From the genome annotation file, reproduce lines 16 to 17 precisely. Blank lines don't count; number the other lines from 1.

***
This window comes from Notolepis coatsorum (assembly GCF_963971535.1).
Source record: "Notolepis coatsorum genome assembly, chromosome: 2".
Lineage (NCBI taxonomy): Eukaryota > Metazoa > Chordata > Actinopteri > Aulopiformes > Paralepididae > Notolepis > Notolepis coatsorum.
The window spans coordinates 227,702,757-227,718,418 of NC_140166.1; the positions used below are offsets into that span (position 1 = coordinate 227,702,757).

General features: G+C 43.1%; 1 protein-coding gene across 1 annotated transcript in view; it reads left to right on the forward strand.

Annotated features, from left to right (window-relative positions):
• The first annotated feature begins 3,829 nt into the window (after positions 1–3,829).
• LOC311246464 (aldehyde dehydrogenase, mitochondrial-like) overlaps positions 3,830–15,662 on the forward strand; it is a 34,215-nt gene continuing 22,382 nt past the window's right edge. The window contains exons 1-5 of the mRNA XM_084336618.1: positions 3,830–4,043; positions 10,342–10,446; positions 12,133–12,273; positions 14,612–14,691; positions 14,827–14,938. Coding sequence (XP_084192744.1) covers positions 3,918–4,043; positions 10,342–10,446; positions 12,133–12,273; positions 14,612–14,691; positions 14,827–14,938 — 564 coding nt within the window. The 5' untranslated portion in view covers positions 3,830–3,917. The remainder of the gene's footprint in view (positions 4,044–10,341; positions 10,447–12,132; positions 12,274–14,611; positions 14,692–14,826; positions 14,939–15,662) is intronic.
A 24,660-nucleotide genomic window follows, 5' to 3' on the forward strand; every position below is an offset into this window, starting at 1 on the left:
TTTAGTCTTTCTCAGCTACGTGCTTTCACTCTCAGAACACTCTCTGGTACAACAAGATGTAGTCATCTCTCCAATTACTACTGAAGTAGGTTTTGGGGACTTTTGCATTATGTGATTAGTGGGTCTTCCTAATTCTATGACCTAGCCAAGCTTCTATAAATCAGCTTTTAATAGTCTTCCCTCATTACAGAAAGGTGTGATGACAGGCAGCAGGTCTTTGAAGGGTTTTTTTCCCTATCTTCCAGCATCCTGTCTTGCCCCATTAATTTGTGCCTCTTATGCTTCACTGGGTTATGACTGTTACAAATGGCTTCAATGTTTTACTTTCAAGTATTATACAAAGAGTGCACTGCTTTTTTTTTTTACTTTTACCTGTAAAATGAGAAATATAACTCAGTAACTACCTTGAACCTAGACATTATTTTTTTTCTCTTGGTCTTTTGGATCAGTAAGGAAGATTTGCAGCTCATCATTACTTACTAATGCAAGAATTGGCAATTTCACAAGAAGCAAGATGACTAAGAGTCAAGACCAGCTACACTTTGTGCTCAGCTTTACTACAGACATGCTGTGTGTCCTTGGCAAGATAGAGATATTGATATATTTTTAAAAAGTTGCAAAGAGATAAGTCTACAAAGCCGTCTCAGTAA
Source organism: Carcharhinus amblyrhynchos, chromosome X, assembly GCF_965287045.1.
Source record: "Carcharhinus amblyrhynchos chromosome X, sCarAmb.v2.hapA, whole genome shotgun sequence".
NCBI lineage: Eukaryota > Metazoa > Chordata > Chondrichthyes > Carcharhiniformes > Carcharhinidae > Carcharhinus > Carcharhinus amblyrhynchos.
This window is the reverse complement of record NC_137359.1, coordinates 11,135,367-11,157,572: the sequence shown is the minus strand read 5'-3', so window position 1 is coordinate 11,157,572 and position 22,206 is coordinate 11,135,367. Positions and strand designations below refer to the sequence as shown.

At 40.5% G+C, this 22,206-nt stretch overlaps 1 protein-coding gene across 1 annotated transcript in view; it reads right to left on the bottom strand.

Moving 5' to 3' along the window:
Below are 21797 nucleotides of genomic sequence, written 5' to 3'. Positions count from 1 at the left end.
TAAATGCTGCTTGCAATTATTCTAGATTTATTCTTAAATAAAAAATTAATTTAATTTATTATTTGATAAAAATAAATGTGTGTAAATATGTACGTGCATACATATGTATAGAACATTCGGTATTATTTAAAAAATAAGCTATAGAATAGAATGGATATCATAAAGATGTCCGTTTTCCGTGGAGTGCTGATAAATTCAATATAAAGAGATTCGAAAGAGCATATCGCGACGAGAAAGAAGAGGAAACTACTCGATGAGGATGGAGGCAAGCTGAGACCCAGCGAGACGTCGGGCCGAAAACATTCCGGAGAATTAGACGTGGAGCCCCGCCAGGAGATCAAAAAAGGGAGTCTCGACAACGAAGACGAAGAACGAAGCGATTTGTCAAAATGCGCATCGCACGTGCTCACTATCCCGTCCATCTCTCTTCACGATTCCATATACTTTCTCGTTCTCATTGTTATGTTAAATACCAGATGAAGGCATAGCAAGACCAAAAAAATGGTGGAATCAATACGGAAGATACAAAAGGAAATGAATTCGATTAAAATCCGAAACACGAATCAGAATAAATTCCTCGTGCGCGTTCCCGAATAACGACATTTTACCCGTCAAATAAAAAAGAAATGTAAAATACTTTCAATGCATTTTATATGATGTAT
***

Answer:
Moving 5' to 3' along the window:
Below are 21797 nucleotides of genomic sequence, written 5' to 3'. Positions count from 1 at the left end.